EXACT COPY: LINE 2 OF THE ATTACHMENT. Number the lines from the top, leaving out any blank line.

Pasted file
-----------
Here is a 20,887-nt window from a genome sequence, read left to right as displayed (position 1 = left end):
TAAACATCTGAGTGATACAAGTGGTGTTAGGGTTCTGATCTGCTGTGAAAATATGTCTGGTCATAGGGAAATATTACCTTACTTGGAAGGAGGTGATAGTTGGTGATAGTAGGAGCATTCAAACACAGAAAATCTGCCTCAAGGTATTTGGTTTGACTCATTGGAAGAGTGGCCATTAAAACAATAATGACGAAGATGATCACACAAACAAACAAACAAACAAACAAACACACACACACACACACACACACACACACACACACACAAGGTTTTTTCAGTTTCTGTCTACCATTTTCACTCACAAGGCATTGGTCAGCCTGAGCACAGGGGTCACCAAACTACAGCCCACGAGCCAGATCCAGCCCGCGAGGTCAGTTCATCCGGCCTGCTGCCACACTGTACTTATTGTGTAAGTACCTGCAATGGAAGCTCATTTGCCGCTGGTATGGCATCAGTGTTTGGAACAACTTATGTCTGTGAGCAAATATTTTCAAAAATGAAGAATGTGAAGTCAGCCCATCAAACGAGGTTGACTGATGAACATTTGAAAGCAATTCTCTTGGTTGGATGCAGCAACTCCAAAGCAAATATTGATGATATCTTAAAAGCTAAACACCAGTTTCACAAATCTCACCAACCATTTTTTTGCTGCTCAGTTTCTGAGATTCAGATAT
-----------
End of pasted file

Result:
TAAACATCTGAGTGATACAAGTGGTGTTAGGGTTCTGATCTGCTGTGAAAATATGTCTGGTCATAGGGAAATATTACCTTACTTGGAAGGAGGTGATAGTTGGTGATAGTAGGAGCATTCAAACACAGAAAATCTGCCTCAAGGTATTTGGTTTGACTCATTGGAAGAGTGGCCATTAAAACAATAATGACGAAGATGATCACACAAACAAACAAACAAACAAACAAACACACACACACACACACACACACACACACACACACACAAGGTTTTTTCAGTTTCTGTCTACCATTTTCACTCACAAGGCATTGGTCAGCCTGAGCACAGGGGTCACCAAACTACAGCCCACGAGCCAGATCCAGCCCGCGAGGTCAGTTCATCCGGCCTGCTGCCACACTGTACTTATTGTGTAAGTACCTGCAATGGAAGCTCATTTGCCGCTGGTATGGCATCAGTGTTTGGAACAACTTATGTCTGTGAGCAAATATTTTCAAAAATGAAGAATGTGAAGTCAGCCCATCAAACGAGGTTGACTGATGAACATTTGAAAGCAATTCTCTTGGTTGGATGCAGCAACTCCAAAGCAAATATTGATGATATCTTAAAAGCTAAACACCAGTTTCACAAATCTCACCAACCATTTTTTTGCTGCTCAGTTTCTGAGATTCAGATAT